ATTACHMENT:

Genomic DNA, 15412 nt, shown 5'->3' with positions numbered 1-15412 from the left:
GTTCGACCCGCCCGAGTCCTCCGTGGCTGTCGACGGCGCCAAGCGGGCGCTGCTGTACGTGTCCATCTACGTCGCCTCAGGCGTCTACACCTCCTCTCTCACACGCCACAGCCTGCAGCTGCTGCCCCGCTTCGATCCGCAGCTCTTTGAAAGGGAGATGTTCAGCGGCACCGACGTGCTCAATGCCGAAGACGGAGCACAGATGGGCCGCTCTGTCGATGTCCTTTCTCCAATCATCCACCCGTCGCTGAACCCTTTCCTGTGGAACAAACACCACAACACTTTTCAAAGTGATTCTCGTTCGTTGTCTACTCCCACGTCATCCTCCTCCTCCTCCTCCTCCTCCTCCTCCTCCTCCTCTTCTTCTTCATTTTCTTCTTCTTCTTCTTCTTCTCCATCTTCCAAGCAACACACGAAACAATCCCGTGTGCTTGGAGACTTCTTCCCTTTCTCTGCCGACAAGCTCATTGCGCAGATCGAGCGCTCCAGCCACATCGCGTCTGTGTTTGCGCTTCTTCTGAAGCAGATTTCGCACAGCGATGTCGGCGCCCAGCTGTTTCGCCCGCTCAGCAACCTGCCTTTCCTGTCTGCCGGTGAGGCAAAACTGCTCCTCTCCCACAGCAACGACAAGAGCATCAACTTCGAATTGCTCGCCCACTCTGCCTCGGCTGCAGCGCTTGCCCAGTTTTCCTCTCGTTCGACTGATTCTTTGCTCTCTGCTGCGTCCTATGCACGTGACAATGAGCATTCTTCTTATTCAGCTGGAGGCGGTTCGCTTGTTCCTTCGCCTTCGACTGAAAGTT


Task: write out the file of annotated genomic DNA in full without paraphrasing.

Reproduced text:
Genomic DNA, 15412 nt, shown 5'->3' with positions numbered 1-15412 from the left:
GTTCGACCCGCCCGAGTCCTCCGTGGCTGTCGACGGCGCCAAGCGGGCGCTGCTGTACGTGTCCATCTACGTCGCCTCAGGCGTCTACACCTCCTCTCTCACACGCCACAGCCTGCAGCTGCTGCCCCGCTTCGATCCGCAGCTCTTTGAAAGGGAGATGTTCAGCGGCACCGACGTGCTCAATGCCGAAGACGGAGCACAGATGGGCCGCTCTGTCGATGTCCTTTCTCCAATCATCCACCCGTCGCTGAACCCTTTCCTGTGGAACAAACACCACAACACTTTTCAAAGTGATTCTCGTTCGTTGTCTACTCCCACGTCATCCTCCTCCTCCTCCTCCTCCTCCTCCTCCTCCTCCTCTTCTTCTTCATTTTCTTCTTCTTCTTCTTCTTCTCCATCTTCCAAGCAACACACGAAACAATCCCGTGTGCTTGGAGACTTCTTCCCTTTCTCTGCCGACAAGCTCATTGCGCAGATCGAGCGCTCCAGCCACATCGCGTCTGTGTTTGCGCTTCTTCTGAAGCAGATTTCGCACAGCGATGTCGGCGCCCAGCTGTTTCGCCCGCTCAGCAACCTGCCTTTCCTGTCTGCCGGTGAGGCAAAACTGCTCCTCTCCCACAGCAACGACAAGAGCATCAACTTCGAATTGCTCGCCCACTCTGCCTCGGCTGCAGCGCTTGCCCAGTTTTCCTCTCGTTCGACTGATTCTTTGCTCTCTGCTGCGTCCTATGCACGTGACAATGAGCATTCTTCTTATTCAGCTGGAGGCGGTTCGCTTGTTCCTTCGCCTTCGACTGAAAGTT